George Will Says High Speed Rail is a Liberal Delusion. He's Dead Wrong
Yesterday, George Will wrote a column in Newsweek purporting to explain why "liberals love high speed rail". In case you were curious, the real reason liberals love rail is not the idea of traveling comfortably, safely, and efficiently at high speeds while drastically reducing emissions -- it's because HSR helps progressives reach "their goal of diminishing Americans' individualism" and strips people of cars, which he describes as freedom-mobiles that dare fly in the face of liberal collectivism. Will says that building rail is a liberal delusion. But I say that thinking we can rely on oil-dependent transportation systems and maintaining a vast network of crumbling highways ad infinitum is the true delusion.Will's argument is essentially two-pronged. First, he argues that high speed rail is a waste of money, and that the Tea Party governors of Florida, Ohio, and Wisconsin who have rejected funding for the projects have made the wise decision -- he claims that the "three governors want to spare their states from paying the much larger sums likely to be required for construction-cost overruns and operating subsidies when ridership projections prove to be delusional." They were "elected to stop the nonsense" of indulging these big-spending projects, he writes.
Secondly, and more broadly, he argues that this fight isn't about rail at all -- it's about progressives' desire to mold the American public into compliant cogs, strip them of their individuality, and make all their decisions for them. I'm not kidding -- this is his actual reasoning:
So why is America's "win the future" administration so fixated on railroads, a technology that was the future two centuries ago? Because progressivism's aim is the modification of (other people's) behavior ... Forever seeking Archimedean levers for prying the world in directions they prefer, progressives say they embrace high-speed rail for many reasons ... [but] the real reason for progressives' passion for trains is their goal of diminishing Americans' individualism in order to make them more amenable to collectivism.This is an absolutely absurd argument, and a straw man argument at that. Forget about discussing the pros and cons of rail itself: Just beware! Liberals want to re-engineer society and control your mind! But even so, I'll refute it on Will's own terms.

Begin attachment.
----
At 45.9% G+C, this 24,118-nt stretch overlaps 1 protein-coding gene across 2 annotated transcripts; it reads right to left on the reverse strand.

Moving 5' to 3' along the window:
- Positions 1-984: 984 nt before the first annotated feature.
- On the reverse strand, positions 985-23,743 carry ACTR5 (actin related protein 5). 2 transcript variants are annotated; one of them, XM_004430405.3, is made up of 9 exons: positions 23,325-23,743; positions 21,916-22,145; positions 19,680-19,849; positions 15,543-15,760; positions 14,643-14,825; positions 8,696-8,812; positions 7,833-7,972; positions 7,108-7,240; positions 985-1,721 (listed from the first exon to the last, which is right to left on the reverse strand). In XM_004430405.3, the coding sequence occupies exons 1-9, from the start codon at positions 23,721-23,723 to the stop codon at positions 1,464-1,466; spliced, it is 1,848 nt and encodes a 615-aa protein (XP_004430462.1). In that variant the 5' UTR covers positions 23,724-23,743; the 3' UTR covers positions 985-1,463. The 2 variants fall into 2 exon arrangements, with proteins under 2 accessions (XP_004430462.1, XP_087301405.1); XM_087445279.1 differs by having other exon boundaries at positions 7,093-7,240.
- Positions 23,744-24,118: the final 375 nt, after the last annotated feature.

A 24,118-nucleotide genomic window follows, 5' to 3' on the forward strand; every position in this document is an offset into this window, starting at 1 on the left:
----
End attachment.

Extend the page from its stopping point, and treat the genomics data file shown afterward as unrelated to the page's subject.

Photo: MissChatter, CC
If investing high speed rail is indeed an attempt to herd everyone onto one mode of transportation, to 'pick a winner' and control Americans' behavior, then what do you call what we're doing now? We currently grant the oil industry around $60 billion in annual subsidies, most of which helps oil companies in their business of deliver gas to the nation's pumps.
Furthermore, billions of dollars are spent every year to subsidize the maintenance of the interstate system -- gas taxes cover some of that, but in most states, it's not enough. Combined, the amount spent on both towers over the amount spent on subsidizing current rail and the funds proposed budget for high speed projects. It seems that we already spend a good deal of money "controlling people's behavior" by making it all but certain that they'll buy cars and drive as a primary means of transportation.
As for ridership, Will scoffs at the notion that people will pay to use rail lines -- it's cheaper to fly, he says, and cheaper to drive. Maybe, right now. But oil prices have already begun to rise. And airlines will be the hardest hit industry as they continue to do so. How long does Will imagine air travel -- which itself receives healthy government subsidies -- to be viable for quick trips between LA and San Francisco? Between Tampa and Orlando? High speed rail is an investment in the future -- a future that will without a doubt see skyrocketing oil prices as demand grows and global supply shrinks.
Finally, the rail projects in those three states aren't merely profligate big government spending -- they're part of a much-needed continuing stimulus program to put Americans to work. Those rail lines would have created thousands of jobs -- lest Will forget, we're still in the throes of high, stagnant unemployment. I know it's become the line du jour to dismiss that pesky fact and harp about the deficit, but let's face it: there are millions of jobless Americans, many of whom are qualified, skilled workers who would eagerly accept those jobs.
All in all, Will's column ends up amounting to little more than florid, contrived propaganda about Big Government liberals who Hate Freedom -- stick to the real issues next time, George, and ditch the shtick of trotting out stereotyped boogeymen.